The Capybaras’ stronghold at REGUA is the wetlands but they leave the wetlands for feeding. This was done on three major routes leading to neighbouring farmland, adjacent wetlands and into reforested rainforest with remnant pastures.
I returned to REGUA in March 2017 and observed that all the major routes still existed. There was no change in the trail network although there was an obvious change to where the Capybaras stay during daytime. The object of my stay was to determine how the Capybaras live in the wetlands.
Based on different counts I estimated that there were 50–70 Capybara living in the wetlands in March/April 2017. These numbers were less than we expected. I did not count them in 2015, but I have the feeling their numbers have declined. In 2015 there were seemingly two major groups of Capybara and they were apparently present everywhere in the wetlands. But this was not the case this year, when there was only one group left and other individual Capybara were scattered.
In 2015 I also noticed that many Capybara had wounds and cuts especially on their rear body parts. Some were seriously wounded and were noticeably limping. They seemed to be quite aggressive between each other and I could witness several moments when Capybaras bit each other. The wounds were not as obvious this year. Fighting still took place but the wounds were not as numerous and not as severe. I have the feeling there may have been over-population in 2015 and the lower numbers could have diminished social pressure in 2017.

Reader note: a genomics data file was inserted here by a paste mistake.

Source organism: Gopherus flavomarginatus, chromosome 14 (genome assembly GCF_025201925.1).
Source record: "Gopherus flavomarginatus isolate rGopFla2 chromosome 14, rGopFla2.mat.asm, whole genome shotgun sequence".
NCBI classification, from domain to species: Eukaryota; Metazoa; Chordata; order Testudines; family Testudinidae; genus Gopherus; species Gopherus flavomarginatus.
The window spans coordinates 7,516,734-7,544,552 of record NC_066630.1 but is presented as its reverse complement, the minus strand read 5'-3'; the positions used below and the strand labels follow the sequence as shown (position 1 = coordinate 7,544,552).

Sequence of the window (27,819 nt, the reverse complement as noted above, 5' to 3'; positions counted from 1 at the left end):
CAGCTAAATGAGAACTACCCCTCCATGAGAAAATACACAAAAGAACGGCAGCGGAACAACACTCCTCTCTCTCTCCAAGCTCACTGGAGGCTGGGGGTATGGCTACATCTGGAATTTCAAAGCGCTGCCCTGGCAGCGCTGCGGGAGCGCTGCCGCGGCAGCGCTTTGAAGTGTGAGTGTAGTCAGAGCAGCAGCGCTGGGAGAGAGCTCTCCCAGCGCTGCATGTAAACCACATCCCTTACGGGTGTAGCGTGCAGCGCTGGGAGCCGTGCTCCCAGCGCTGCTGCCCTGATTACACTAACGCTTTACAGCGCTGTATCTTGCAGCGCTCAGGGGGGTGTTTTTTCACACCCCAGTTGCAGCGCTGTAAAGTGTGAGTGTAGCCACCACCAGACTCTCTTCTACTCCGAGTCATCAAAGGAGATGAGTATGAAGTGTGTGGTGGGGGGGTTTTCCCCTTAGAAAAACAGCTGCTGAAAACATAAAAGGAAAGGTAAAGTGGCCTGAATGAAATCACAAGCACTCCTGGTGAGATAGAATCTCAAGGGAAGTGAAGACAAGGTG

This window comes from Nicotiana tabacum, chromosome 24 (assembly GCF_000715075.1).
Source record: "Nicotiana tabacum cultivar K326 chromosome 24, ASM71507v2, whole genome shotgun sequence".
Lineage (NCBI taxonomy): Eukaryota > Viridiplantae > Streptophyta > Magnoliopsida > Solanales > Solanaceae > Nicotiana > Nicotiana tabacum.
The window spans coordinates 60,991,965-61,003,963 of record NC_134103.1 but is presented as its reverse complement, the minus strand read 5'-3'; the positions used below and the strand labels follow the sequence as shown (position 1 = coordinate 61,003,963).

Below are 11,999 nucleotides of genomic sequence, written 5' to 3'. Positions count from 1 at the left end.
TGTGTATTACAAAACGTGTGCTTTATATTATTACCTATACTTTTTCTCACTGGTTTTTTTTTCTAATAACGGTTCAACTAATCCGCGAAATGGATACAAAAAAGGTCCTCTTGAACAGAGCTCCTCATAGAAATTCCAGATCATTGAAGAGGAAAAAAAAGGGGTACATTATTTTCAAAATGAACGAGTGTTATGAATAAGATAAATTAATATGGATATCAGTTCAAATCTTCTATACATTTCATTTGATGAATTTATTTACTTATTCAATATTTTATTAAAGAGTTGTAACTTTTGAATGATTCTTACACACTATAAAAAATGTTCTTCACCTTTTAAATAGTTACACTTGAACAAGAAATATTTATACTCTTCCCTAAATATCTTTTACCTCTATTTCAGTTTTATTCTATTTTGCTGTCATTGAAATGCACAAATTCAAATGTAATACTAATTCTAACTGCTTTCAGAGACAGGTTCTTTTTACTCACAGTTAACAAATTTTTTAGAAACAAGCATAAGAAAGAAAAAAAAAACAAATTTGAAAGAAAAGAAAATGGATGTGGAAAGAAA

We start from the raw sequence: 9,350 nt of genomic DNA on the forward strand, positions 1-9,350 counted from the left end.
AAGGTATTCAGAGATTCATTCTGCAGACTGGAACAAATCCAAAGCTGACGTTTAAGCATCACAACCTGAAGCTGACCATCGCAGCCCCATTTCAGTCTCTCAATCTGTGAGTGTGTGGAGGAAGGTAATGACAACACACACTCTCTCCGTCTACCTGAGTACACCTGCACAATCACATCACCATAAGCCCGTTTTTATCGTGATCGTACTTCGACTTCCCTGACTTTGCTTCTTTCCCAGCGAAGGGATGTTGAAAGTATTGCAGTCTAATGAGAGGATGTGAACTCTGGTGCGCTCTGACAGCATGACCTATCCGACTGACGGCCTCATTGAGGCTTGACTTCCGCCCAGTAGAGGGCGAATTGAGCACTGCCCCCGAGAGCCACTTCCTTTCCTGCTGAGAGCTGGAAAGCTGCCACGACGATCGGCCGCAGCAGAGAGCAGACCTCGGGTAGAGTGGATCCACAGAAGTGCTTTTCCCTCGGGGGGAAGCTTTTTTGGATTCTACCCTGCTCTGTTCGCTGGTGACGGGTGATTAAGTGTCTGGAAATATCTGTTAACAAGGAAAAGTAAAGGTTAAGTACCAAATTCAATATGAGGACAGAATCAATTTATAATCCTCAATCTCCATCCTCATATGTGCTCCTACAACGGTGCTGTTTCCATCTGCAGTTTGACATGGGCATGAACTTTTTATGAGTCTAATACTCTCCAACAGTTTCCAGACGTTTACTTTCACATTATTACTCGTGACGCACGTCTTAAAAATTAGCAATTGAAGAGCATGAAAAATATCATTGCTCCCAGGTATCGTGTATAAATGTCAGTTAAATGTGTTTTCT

I also observed that only the group near the volunteer houses remained and concluded that the animals also formed “Capybara nurseries”. A group of 20-30 Capybaras would gather on an island and look after the new born and young less than six months of age, guarded by three to six adults. The young were clearly protected with the adult guards looking in every direction supervising the group. This nursery island was abandoned about one hour after sunrise each day, the young guided to their day area and to other Capybara groups. The majority of Capybaras live loosely dispersed on the shores and islands all over the wetlands.
Aside from the nursery, I could not find evidence of a constant group of Capybara larger than five animals during my three week study. I could not mark any Capybara and there are no individual markings on any Capybara body to distinguish them apart. From the pictures of the camera trap I could see that there were no uniform constant groups. Capybara would go alone or form differently composed groups daily.
Over the past three years there was a noticeable relocation of the Capybara population towards human housing especially during night time. This behaviour could be the result of a clear increase of larger predators in the wetlands. We have seen at least three large Broad-snouted Caiman Caiman latirostris longer than two metres and there was a clear evidence of an increase of big cat activity in the wetlands. I had read tales from African safari camps of alternating behaviour of animals with young moving towards humans to avoid their predators.
It is possible that the whole population of the REGUA wetland Capybara are in fact a loosely connected society but their behaviour may vary seasonally. This has to be verified.